Can a non-locking knife hold up against the rigors of modern use? In testing, the Proper 318 proved itself a rugged and ready worker.
Dubbed a “modern take on the classic gentleman’s knife,” the Proper 318 from Benchmade combines throwback designs with state-of-the-art materials.
The Proper 318, $135, is Benchmade’s take on the traditional knife, or non-locking folder. While pricey, high-quality materials like CPM-S30V steel and a thin body make the Proper 318 a solid all-around knife.
Eager to find out how this non-locker compares to modern knives – and if it can hold up to heavy use – we put the Benchmade Proper 318 through the paces for review.
Non-Locking Folder: Benchmade Proper 318 Review
Benchmade offers two blade styles in its Proper line: the 318 clip point shown in this review and the 319 sheepsfoot.
The 318 has a flat grind and CPM-S30V steel at 0.9 inches thick. It measures 6.65 inches and weighs 2.28 ounces. Handle scales are available in red G10 and brown Micarta.
Unlike most traditionally styled knives, the Proper is fitted with torx screws. This means it can be taken apart and maintained.
The backspacer/leaf spring sandwiches between a pair of stainless steel liners. These make the knife solid, and it saves weight with holes punched out.
The blade swings against a pair of phosphor bronze washers, with a half-stop courtesy of its flat tang. Altogether, the entire package is secured by a trio of screws, two along the spring and one at the pivot.
The Purpose of a Traditional Knife
The roles played by fixed blades and modern locking folders may be clear, but the purpose of traditional knives is more opaque.
One standout in the Proper 318 is its handle thickness. At just 0.4 inches wide, the Proper disappears in the pocket. This puts it in the same territory as knives like the Spyderco Dragonfly 2 while containing a noticeable increase in blade length.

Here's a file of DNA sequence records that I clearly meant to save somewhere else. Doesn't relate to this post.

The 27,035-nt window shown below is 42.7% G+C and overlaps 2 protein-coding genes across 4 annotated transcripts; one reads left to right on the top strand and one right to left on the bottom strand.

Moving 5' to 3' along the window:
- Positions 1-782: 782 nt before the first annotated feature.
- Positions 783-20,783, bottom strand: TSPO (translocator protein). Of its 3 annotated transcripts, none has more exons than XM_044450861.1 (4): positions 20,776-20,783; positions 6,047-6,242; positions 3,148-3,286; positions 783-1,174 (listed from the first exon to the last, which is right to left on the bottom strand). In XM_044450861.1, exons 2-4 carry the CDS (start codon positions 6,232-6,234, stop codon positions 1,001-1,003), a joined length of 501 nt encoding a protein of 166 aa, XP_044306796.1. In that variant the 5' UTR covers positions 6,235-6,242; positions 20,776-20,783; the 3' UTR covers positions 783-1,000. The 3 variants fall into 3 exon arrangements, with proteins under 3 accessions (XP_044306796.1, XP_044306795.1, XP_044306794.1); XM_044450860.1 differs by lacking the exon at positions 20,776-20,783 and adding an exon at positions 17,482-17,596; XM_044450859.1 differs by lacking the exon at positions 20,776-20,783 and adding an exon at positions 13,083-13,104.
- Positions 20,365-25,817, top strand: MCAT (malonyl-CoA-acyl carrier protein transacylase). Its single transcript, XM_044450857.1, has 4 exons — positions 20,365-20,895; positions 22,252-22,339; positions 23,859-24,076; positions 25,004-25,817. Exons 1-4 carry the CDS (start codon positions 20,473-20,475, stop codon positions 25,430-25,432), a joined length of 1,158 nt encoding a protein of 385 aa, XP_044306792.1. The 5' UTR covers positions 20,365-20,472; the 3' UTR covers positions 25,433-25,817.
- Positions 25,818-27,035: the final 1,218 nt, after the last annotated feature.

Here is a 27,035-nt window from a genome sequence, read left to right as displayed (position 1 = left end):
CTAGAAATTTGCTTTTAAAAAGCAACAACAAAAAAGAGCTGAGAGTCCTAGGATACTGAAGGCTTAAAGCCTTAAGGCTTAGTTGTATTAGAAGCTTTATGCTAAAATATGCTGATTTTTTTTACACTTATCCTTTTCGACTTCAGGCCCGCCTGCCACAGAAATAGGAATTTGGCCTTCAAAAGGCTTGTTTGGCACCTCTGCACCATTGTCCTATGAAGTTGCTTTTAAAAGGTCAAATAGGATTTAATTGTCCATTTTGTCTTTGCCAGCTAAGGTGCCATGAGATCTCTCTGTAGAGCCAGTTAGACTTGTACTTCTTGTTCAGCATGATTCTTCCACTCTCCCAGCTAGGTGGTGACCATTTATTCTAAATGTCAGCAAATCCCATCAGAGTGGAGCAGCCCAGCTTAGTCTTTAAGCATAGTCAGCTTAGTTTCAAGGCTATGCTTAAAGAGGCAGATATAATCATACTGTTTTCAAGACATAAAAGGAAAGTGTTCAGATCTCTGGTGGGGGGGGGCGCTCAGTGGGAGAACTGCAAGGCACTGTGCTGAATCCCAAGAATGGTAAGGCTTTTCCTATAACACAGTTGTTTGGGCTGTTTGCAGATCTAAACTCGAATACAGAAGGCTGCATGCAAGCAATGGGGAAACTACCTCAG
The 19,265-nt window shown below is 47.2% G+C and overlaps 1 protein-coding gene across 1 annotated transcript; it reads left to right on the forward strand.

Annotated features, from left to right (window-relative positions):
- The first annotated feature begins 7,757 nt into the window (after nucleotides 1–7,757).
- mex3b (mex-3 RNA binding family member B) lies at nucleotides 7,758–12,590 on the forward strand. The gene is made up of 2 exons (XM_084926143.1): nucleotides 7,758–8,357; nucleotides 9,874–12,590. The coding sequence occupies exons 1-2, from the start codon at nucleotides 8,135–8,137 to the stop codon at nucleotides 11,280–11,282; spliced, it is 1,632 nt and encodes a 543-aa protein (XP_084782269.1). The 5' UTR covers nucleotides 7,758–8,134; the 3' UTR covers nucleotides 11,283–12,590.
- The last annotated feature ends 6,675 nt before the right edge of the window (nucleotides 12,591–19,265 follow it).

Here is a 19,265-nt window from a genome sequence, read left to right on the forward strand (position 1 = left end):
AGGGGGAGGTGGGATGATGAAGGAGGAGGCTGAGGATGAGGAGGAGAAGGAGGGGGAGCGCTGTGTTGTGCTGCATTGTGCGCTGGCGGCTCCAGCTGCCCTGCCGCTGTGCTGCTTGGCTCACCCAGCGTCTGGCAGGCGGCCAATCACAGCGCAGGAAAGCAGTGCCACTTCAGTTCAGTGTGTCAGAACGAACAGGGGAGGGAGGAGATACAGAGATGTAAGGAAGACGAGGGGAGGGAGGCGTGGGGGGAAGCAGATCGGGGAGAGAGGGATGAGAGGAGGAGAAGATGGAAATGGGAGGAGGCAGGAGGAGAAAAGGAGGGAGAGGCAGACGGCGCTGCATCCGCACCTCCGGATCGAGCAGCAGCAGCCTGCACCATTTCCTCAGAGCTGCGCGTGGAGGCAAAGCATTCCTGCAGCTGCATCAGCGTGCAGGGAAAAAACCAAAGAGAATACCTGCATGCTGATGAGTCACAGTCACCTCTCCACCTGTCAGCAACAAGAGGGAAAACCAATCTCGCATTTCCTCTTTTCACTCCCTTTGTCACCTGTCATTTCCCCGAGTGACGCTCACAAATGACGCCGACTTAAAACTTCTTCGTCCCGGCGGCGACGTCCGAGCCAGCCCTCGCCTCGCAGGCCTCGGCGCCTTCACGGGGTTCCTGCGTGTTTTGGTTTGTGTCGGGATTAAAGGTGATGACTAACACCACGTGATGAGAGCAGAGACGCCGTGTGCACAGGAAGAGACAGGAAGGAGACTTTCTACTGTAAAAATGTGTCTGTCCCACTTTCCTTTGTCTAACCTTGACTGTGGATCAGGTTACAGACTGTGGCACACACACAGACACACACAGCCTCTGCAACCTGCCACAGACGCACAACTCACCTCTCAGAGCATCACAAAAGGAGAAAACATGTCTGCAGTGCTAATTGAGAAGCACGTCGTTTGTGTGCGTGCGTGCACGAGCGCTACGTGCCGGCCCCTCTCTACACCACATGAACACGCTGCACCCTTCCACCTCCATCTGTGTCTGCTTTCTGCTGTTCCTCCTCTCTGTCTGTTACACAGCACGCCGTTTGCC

But how does it work as a tool? I was curious to see what sort of tasks I could perform with a non-locking knife. Turns out, it does just about everything my modern locking knives can do.
The thin blade stock makes it an excellent slicer. It cuts food, paracord, cardboard, and packaging with minimal effort. I even managed to do some simple whittling and fire prep. The half-stop and sharpening choil provide an extra bit of security, and at no point did the blade attempt to close on my fingers. A good thing, too, considering this may be the sharpest knife in my collection.
The steel – S30V – came with an incredible edge that’s yet to require sharpening. A few swipes across my strop was all it took to bring the tested blade back to hair-shaving sharp.
How Does it Compare: Benchmade Proper 318
The resurgence of traditional knives has brought about some impressive knives. One such Proper 318 contemporary is the Lion Steel Roundhead ($100–125). This Italian-made slip joint has a wide range of handle scales, with a price similar to the Proper.
Titanium liners and bolsters with a blade wrought in M390 steel are the big differences. That’s a sizable uptick in materials for nearly the same cost.
But here’s the thing: What sort of tasks do you expect to perform with a non-locking knife? I highly doubt that it’s anything that requires a genuine super steel like M390. And sure, titanium is great, but you’re looking at a weight savings of just 0.13 ounces versus the Proper. It should also be noted that the Lionsteel is difficult-to-impossible to fully disassemble.
Then there’s the ubiquitous Case brand. Like the Proper, these knives are made in the United States. They’re cheaper than the Benchmade, with a three-bladed stockman model selling for just over $50. But the company’s “Tru Sharp” stainless steel doesn’t hold a candle to S30V, and its pinned construction prohibits adjustment or takedown.
There are other options out there, especially if you’re not keen on the Proper’s price point. It costs $135 on the manufacturer’s site – $115 elsewhere – and it feels a little high. But the quality of this knife justifies the price.
The End Point: Benchmade Proper Review
In testing, this Benchmade turned out to be a solid performer. The Proper 318, with traditional styling and classic appeal, has been an eye-opener to me.
I expected the Proper to be inherently limited in function but instead discovered it to be a rugged and ready worker. It’s light, well-built, and strong enough for basic-to-medium tasks. Yes, it’s pricey, and no, it doesn’t lock. But if you’re sick of the tactical and titanium trends, I’d recommend giving it a look.